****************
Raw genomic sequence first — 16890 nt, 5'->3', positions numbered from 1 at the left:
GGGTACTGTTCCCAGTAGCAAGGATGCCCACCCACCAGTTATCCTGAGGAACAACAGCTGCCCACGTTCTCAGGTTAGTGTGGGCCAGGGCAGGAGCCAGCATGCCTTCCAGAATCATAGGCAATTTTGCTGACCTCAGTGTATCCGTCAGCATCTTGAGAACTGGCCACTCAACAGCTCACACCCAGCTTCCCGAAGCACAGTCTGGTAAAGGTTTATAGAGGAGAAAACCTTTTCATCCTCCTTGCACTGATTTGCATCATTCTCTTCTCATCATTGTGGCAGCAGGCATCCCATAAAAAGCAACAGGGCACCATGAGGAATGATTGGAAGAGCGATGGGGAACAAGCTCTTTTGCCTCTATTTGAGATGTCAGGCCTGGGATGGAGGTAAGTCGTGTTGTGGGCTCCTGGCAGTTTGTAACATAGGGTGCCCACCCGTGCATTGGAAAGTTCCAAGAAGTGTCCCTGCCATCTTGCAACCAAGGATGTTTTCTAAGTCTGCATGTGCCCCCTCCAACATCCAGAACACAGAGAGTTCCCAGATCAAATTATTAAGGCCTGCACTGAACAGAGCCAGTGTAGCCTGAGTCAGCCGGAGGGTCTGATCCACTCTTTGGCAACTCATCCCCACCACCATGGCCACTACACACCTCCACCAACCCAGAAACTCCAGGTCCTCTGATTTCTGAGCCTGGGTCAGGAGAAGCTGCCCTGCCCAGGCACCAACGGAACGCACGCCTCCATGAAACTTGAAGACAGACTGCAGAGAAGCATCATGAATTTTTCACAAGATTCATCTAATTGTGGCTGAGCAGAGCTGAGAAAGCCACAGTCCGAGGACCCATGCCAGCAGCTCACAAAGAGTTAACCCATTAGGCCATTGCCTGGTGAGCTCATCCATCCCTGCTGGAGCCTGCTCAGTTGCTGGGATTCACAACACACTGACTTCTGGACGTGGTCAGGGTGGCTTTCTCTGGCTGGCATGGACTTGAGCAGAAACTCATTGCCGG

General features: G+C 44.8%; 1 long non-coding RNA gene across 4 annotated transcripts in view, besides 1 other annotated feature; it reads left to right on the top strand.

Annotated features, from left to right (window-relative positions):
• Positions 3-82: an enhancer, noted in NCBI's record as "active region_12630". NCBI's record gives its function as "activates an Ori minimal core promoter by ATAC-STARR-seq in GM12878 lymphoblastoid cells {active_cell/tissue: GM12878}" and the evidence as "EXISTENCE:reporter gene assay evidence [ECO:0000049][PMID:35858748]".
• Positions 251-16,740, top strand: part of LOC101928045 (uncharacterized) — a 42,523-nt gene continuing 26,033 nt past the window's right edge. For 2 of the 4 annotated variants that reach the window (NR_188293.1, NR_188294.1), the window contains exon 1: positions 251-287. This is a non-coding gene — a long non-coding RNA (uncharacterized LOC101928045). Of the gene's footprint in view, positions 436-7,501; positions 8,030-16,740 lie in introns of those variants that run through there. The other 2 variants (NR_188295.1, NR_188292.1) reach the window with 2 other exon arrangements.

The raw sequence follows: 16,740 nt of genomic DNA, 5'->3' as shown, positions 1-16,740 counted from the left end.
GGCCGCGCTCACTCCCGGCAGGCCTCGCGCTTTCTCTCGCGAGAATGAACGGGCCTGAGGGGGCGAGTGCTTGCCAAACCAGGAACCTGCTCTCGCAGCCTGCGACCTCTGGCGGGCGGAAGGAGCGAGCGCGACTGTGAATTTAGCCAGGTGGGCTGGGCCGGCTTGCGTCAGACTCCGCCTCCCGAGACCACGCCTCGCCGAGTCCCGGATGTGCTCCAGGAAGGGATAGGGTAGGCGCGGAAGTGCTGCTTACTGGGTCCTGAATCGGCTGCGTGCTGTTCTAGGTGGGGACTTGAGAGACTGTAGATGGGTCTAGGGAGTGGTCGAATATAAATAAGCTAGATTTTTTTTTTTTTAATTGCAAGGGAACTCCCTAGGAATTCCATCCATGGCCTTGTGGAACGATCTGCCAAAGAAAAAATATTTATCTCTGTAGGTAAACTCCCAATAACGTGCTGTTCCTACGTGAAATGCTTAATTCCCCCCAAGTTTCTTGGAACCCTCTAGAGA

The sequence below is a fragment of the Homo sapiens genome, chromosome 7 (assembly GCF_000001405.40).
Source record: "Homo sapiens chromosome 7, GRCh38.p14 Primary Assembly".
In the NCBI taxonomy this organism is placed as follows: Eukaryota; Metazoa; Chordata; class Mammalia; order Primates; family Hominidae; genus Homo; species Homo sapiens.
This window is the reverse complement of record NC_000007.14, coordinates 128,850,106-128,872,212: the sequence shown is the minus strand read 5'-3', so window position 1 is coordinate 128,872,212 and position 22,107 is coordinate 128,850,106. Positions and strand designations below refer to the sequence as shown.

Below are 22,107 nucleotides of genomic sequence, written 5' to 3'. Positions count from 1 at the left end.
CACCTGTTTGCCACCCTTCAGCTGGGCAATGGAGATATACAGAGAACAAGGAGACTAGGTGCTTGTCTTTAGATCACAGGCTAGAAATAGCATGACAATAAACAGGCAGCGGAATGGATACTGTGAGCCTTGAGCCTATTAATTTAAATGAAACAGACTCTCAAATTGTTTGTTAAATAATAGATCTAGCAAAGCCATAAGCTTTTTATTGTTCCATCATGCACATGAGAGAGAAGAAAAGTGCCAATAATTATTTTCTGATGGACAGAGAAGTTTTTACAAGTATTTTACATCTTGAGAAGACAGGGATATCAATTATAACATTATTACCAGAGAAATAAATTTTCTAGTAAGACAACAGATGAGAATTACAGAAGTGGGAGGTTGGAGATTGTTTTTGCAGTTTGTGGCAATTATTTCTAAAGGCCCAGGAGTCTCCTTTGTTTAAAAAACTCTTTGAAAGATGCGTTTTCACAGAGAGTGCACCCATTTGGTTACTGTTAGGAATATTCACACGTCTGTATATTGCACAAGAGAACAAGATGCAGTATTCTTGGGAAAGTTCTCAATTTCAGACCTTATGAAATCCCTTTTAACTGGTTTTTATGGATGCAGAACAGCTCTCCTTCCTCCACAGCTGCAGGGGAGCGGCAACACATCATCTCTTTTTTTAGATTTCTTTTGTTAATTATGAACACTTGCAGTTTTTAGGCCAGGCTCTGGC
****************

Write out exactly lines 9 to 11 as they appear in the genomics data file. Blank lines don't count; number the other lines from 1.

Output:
The sequence below is a fragment of the Homo sapiens genome, chromosome 7 (assembly GCF_000001405.40).
Source record: "Homo sapiens chromosome 7, GRCh38.p14 Primary Assembly".
In the NCBI taxonomy this organism is placed as follows: Eukaryota; Metazoa; Chordata; class Mammalia; order Primates; family Hominidae; genus Homo; species Homo sapiens.